Once a child has entered the shelter system, there is no firm process to determine whether they have been separated from someone who was legitimately their parent, or for reuniting parents and children who had been mistakenly separated, said a Border Patrol official, who was not authorized to discuss the agency’s policies publicly.

“The idea of punishing parents who are trying to save their children’s lives, and punishing children for being brought to safety by their parents by separating them, is fundamentally cruel and un-American,” said Michelle Brané, director of the Migrant Rights and Justice program at the Women’s Refugee Commission, an advocacy group that conducts interviews and monitoring at immigration detention centers, including those that house children. “It really to me is just a horrific ‘Sophie’s Choice’ for a mom.”

Mirian has pinballed across Texas, held at various times in three other detention centers. She is part of a lawsuit filed by the American Civil Liberties Union on behalf of many immigrant parents seeking to prohibit family separations at the border.

Her son’s name, along with Mirian’s surname, are being withheld for their safety. But in a declaration she filed in that case, she said she was never told why her son was being taken away from her. Since February, the only word she has received about him has come from a case manager at the facility in San Antonio where he is being held. Her son asked about her and “cried all the time” in the days after he arrived at the facility, the case worker said, adding that the boy had developed an ear infection and a cough.

“I had no idea that I would be separated from my child for seeking help,” Mirian said in her sworn statement. “I am so anxious to be reunited with him.”

Protecting children at the border is complicated because there have, indeed, been instances of fraud. Tens of thousands of migrants arrive there every year, and those with children in tow are often released into the United States more quickly than adults who come alone, because of restrictions on the amount of time that minors can be held in custody. Some migrants have admitted they brought their children not only to remove them from danger in such places as Central America and Africa, but because they believed it would cause the authorities to release them from custody sooner.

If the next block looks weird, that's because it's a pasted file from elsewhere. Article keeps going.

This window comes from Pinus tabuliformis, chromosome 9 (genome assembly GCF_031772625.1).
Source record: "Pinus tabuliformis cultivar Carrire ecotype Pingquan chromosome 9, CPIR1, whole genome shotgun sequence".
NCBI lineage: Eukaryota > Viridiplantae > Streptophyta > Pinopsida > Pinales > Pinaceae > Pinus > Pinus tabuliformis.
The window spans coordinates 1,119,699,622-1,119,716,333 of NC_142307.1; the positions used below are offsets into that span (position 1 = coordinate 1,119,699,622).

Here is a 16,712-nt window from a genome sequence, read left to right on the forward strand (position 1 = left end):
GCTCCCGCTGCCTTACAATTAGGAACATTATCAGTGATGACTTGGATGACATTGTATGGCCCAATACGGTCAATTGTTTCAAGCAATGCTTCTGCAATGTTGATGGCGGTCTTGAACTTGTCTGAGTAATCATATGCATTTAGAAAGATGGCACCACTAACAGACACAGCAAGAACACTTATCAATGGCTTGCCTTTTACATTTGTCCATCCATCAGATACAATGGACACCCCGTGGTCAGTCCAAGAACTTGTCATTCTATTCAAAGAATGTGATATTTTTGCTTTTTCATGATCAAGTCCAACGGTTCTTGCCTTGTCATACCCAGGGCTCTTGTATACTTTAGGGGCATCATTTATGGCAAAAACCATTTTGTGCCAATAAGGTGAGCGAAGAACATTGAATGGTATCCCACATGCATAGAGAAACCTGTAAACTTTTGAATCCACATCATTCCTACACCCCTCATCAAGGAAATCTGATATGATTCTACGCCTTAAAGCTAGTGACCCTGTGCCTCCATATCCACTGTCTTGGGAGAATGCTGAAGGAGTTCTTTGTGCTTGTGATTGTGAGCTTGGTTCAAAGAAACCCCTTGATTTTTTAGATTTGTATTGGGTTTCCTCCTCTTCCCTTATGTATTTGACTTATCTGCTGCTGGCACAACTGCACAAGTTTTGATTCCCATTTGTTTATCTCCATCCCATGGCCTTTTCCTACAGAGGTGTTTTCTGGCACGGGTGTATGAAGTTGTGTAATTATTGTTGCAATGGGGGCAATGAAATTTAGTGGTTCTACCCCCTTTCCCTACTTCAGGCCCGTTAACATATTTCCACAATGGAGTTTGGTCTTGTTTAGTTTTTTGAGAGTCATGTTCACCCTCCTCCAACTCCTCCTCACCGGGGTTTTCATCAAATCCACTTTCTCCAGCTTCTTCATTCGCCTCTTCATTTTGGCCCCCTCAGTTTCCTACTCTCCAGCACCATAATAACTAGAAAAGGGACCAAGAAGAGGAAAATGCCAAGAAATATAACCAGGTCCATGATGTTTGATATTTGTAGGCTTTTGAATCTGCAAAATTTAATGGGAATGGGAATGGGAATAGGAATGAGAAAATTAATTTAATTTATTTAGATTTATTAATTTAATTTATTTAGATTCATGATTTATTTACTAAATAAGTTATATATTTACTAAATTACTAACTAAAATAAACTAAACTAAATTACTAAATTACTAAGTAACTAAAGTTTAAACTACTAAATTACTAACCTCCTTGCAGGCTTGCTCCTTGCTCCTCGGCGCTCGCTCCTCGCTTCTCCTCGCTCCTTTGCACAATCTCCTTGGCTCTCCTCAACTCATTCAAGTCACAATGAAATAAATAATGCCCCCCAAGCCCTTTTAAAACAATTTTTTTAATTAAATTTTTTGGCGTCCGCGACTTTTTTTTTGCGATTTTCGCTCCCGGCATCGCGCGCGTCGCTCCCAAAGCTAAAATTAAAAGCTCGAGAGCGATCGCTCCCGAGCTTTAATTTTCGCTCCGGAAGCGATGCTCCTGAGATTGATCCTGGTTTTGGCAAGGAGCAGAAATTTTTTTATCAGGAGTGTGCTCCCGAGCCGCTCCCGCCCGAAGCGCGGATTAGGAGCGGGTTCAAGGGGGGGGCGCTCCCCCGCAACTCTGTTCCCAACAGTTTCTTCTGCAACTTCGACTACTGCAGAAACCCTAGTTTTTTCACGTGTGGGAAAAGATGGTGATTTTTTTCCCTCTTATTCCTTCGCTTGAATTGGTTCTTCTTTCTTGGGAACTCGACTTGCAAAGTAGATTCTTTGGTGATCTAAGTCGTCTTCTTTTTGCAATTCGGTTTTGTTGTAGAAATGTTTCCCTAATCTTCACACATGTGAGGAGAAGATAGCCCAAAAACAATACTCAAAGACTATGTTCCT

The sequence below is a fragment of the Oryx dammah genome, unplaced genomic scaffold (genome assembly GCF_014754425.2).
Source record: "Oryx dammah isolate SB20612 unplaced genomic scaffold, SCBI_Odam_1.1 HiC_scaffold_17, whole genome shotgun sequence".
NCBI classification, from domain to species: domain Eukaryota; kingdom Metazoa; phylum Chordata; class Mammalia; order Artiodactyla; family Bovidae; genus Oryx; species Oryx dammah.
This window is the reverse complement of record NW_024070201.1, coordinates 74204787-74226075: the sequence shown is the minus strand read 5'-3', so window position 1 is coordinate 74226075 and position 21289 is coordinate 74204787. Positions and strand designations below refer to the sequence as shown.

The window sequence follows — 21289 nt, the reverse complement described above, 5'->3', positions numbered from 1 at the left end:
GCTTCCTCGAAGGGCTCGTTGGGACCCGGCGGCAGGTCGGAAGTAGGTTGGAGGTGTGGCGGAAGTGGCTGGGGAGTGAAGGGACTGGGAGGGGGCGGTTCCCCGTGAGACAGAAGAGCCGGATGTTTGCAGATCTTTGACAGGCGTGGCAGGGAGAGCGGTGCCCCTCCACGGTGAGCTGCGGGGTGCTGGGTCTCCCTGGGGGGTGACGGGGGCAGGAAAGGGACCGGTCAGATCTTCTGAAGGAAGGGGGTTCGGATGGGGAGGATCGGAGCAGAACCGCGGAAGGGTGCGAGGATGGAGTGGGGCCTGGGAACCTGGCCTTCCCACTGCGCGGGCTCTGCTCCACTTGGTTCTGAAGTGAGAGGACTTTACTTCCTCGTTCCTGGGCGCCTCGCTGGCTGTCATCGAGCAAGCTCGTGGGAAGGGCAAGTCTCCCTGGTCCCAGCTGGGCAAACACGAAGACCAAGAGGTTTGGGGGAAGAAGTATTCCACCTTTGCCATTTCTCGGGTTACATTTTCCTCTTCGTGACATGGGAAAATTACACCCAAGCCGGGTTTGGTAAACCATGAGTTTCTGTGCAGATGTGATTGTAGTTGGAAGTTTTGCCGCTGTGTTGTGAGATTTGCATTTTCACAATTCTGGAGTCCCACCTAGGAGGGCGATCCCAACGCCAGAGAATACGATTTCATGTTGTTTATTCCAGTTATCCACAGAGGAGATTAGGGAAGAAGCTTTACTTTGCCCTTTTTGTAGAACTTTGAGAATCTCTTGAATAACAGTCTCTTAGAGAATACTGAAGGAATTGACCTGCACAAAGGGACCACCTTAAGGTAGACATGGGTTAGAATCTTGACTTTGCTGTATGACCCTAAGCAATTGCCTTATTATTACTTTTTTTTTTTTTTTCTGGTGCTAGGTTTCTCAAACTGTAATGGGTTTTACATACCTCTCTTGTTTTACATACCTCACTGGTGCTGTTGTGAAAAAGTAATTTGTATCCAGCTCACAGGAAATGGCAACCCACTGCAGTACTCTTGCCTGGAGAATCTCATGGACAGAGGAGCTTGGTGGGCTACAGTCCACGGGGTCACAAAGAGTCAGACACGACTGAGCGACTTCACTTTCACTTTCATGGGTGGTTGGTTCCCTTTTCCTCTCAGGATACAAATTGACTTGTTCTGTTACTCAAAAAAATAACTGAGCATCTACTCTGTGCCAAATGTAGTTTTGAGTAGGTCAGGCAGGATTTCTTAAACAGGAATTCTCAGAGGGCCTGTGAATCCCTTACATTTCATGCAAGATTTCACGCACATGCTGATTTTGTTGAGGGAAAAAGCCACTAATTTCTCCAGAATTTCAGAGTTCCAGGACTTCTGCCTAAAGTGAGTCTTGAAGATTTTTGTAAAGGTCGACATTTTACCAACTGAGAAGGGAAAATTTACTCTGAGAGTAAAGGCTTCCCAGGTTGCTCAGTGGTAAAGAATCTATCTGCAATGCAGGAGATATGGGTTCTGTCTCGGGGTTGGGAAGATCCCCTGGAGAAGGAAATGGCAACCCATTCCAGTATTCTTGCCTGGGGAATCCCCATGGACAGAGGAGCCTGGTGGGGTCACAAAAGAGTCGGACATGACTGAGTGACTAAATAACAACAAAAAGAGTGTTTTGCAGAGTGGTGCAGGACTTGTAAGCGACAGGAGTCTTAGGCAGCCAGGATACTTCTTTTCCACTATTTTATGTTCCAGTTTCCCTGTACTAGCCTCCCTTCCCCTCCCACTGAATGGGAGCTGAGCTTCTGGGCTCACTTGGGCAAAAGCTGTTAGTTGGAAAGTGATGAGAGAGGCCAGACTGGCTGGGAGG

Others have admitted to posing falsely with children who are not their own, and Border Patrol officials say that such instances of fraud are increasing.

As the debate carries on, pressure from the White House to enact a separation policy has continued. In conversations this month with Kirstjen Nielsen, the homeland security secretary, Mr. Trump has repeatedly expressed frustration that the agency has not been aggressive enough in policing the border, according to a person at the White House who is familiar with the discussions.

Officials presented Mr. Trump with a list of proposals, including the plan to routinely separate immigrant adults from their children. The president urged Ms. Nielsen to move forward with the policies, the person said.

But even groups that support stricter immigration policies have stopped short of endorsing a family separation policy. Jessica M. Vaughan, the director of policy studies for the Center for Immigration Studies, one such group, said that family separation should only be used as a “last resort.”

However, she said that some migrants were using children as “human shields” in order to get out of immigration custody faster.

“It makes no sense at all for the government to just accept these attempts at fraud,” Ms. Vaughan said. “If it appears that the child is being used in this way, it is in the best interest of the child to be kept separately from the parent, for the parent to be prosecuted, because it’s a crime and it’s one that has to be deterred and prosecuted.”

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No era abogado de inmigración, pero muchos ecuatorianos le creyeron

Departamento de Asuntos de Consumidores de la Ciudad cierra un acuerdo de restitución y multa a un individuo que timaba a inmigrantes principalmente de ese país suramericano

Angel G. Buitron, de Buitron Offices, habló a su cliente de su cualificación y su capacidad para proveer servicios legales además de explicar que era un abogado especializado en inmigración. Pero aquel no era uno de los muchos ecuatorianos que se acercaban a su oficina en la ciudad sino un inspector encubierto del Departamento de Asuntos de Consumidores (DCA).

Esa acción permitió a ese departamento abrir una investigación que se cerró este viernes con un cuerdo, en el cual se obliga a Buitrón a pagar $150,000 en multas y devolver $34,050 a consumidores que han sido identificados en este caso. Adicionalmente tendrá que revelar que no tiene la cualificación para proveer servicio legal y eliminar la referencia al otro abogado en su material informativo.

La investigación del DCA determinó que Buitrón no estaba licenciado para practicar derecho en ninguna jurisdicción, hacía publicidad engañosa de su negocio incluyendo a “Jack Sachs –Abogado” en su página web, tarjetas de negocios y otros materiales impresos a pesar de no tener relación con Sachs. Eso, no le impidió cobrar a los consumidores miles de dólares por sus servicios y su asesoramiento legal.